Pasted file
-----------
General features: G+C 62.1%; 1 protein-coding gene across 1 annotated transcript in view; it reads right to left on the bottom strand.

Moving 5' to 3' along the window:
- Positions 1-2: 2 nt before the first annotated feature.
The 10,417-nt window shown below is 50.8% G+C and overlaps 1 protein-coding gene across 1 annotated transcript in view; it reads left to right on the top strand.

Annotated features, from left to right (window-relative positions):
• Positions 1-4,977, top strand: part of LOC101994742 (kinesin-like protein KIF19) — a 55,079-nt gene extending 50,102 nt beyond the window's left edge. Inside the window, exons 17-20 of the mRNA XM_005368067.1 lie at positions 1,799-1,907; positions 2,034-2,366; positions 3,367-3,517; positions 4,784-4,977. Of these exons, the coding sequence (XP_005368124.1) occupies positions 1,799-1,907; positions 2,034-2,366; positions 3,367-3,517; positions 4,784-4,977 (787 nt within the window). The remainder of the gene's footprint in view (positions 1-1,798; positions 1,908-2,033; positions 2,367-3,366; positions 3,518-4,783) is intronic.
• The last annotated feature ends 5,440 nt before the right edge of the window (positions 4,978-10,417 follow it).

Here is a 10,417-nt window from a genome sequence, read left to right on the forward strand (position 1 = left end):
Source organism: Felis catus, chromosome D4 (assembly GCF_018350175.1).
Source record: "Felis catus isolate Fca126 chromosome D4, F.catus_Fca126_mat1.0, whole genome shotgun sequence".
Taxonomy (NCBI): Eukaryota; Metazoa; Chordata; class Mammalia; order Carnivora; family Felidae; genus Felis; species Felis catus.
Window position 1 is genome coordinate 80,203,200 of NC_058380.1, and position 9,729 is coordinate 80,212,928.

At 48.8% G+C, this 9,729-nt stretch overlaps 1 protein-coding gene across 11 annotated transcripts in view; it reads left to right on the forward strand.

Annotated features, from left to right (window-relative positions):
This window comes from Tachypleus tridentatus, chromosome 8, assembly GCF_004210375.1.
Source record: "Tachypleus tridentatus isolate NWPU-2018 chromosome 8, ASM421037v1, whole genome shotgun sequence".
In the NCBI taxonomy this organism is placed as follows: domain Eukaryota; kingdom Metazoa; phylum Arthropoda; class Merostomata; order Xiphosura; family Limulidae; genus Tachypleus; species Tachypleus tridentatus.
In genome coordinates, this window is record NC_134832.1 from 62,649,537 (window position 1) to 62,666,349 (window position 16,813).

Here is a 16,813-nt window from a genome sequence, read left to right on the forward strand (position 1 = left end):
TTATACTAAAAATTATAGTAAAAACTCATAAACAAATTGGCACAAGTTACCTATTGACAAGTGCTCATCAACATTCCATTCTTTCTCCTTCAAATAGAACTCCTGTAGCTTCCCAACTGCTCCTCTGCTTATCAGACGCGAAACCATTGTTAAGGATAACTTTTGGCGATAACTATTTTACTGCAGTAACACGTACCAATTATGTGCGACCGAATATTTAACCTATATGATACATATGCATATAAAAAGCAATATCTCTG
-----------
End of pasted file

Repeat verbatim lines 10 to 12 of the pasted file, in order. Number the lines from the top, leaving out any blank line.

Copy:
Source record: "Felis catus isolate Fca126 chromosome D4, F.catus_Fca126_mat1.0, whole genome shotgun sequence".
Taxonomy (NCBI): Eukaryota; Metazoa; Chordata; class Mammalia; order Carnivora; family Felidae; genus Felis; species Felis catus.
Window position 1 is genome coordinate 80,203,200 of NC_058380.1, and position 9,729 is coordinate 80,212,928.